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Ultimate Arizona Picnic Getaway
Ft. Lowell Museum

Ft. Lowell copyright map by Alan Eastep

2900 N. Craycroft Road
Tucson, AZ 85712
Phone: (520) 885-3832

The Spanish and Mexican government control the Presidio of Tucson from 1776-1828 and between 1840-1846. During the Mexican War in 1846, upon the arrival of the Mormon Battalion, Mexican soldiers surrender the Presidio. For only a short time, the Mormon Battalion control the Presidio. In present downtown Tucson, Washington, Main, Pennington, and Church Streets border the old Presidio.

James Gadsden, American Minister to Mexico, secures an agreement with Mexico to purchase a small strip of land in southwestern New Mexico and all the land south of the Gila River in Arizona. Tucson is the largest community.

Because the U.S. Government agrees to control the Indians in the new area, the Army assigns troops to the region. Between 1856-1859, Captain Richard S. Ewell commands a small garrison at a post they call Camp near Tucson. Ewell becomes famous as a Confederate general.

In the early part of the Civil War, regular troops vacate Arizona. Confederate Captain Sherrod Hunter, under orders from Shelby, captures Tucson. The California Volunteers, Union troops, retake Tucson and establish the Post at Tucson. They set up their post west of Main Street and South of Congress. The post remains active until September 1864. The Army reestablishes the post in June 1865. The California Volunteers leave in 1866. Two months later, C Troop, U.S. 1st Cavalry Regiment takes up station.

These regular troops rename the post after Colonel Charles R. Lowell, mortally wounded at the Battle of Cedar Creek, Virginia. By the end of 1866, the post reverts from fort to camp.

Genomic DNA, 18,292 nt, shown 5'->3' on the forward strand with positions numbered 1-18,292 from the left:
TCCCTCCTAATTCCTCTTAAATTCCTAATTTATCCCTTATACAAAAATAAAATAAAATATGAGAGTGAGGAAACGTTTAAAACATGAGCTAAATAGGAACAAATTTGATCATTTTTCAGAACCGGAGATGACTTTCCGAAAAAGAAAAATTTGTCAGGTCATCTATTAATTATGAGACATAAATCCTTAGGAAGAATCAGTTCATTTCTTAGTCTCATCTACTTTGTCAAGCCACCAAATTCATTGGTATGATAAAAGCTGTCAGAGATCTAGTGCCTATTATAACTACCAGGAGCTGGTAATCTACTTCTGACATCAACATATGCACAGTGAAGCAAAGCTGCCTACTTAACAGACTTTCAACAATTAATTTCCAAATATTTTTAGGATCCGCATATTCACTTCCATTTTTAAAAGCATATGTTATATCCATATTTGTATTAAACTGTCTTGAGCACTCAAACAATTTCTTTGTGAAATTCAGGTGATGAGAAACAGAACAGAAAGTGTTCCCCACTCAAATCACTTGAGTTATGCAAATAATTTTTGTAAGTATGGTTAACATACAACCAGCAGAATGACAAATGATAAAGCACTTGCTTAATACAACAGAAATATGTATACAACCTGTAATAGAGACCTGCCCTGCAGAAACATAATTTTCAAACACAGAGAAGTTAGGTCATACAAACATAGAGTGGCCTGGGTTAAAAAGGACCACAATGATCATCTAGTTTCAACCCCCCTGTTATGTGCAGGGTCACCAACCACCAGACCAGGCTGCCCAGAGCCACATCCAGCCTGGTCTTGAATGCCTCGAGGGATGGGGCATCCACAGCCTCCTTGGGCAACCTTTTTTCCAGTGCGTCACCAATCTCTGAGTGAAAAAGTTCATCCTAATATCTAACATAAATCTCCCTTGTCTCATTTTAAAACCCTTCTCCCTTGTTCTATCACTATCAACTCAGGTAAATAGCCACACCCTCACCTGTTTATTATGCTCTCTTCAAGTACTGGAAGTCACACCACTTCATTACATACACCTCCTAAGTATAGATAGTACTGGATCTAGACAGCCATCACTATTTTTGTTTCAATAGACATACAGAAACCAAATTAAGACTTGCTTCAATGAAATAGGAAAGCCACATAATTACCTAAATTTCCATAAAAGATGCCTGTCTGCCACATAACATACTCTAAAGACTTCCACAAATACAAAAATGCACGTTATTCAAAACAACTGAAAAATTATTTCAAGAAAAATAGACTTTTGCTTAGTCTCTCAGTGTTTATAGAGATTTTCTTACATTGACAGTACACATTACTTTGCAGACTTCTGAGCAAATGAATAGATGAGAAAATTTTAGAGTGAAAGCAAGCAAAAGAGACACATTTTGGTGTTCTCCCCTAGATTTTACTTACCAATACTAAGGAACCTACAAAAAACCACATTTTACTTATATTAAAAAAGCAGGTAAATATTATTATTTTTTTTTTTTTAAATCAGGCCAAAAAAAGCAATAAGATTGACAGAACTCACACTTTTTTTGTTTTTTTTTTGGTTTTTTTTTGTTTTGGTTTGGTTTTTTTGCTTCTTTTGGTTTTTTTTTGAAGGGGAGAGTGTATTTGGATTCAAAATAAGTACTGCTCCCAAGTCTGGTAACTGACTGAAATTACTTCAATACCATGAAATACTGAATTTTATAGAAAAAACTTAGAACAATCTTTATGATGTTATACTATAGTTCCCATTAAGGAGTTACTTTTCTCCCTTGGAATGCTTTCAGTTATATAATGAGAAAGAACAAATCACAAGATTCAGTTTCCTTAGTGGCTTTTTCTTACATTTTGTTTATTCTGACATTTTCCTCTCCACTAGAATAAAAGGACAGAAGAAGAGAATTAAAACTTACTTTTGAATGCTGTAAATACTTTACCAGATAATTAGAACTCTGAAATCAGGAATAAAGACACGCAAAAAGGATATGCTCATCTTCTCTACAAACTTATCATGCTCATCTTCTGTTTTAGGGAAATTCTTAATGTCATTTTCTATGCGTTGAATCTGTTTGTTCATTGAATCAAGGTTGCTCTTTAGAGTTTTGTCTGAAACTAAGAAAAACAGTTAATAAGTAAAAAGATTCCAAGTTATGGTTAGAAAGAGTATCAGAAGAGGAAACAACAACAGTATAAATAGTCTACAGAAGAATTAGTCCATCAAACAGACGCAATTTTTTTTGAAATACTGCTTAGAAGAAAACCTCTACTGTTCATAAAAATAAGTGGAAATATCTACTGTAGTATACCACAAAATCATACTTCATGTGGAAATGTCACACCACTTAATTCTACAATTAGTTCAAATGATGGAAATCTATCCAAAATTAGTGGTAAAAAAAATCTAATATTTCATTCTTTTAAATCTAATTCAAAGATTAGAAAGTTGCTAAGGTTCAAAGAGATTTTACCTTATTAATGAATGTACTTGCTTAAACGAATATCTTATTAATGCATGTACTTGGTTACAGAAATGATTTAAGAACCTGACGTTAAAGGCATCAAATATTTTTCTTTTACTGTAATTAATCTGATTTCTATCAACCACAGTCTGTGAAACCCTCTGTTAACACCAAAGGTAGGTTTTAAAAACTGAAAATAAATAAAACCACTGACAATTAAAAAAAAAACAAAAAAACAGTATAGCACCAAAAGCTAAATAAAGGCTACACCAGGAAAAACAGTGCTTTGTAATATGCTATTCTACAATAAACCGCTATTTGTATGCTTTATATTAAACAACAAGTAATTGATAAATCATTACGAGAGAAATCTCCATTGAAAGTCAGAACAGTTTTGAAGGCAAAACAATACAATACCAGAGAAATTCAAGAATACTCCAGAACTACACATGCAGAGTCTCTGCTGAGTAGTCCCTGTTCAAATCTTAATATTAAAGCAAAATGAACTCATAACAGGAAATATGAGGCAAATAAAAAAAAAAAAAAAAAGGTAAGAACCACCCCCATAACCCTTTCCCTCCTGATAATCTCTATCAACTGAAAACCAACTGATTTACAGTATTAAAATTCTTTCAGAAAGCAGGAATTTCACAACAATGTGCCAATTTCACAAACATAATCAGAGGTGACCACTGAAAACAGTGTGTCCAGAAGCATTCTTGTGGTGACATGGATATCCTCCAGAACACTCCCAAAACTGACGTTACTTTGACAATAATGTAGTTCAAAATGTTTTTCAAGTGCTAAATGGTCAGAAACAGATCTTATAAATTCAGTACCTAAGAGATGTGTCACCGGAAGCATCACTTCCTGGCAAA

In 1873, the Army closes Camp Lowell and moves it eastward to Rillito Creek. Lt. Colonel Eugene A. Carr, U.S. 5th Cavalry picks the new site. On March 8, 1873, Camp Lowell becomes the headquarters of the U.S. 5th Cavalry Regiment.

In 1879, it again becomes knows as Fort Lowell. During the Geronimo Campaign, it serves a supply depot. On January 8, 1891, the Army abandons the site.

Today, Fort Lowell is a Tucson City Park. The remaining buildings house a museum.

The Fort Lowell Museum is located in the reconstructed Commanding Officer's quarters of Old Fort Lowell, originally established in 1873. The museum features exhibits about military life on the Arizona frontier.

The museum is located in Old Fort Lowell Park at the corner of Cracroft and Fort Lowell Road in Tucson. Walking tours, lectures, living history events are featured as special events.

Museum hours: Wednesday through Saturday, 10:00 a.m. to 4:00 p.m.

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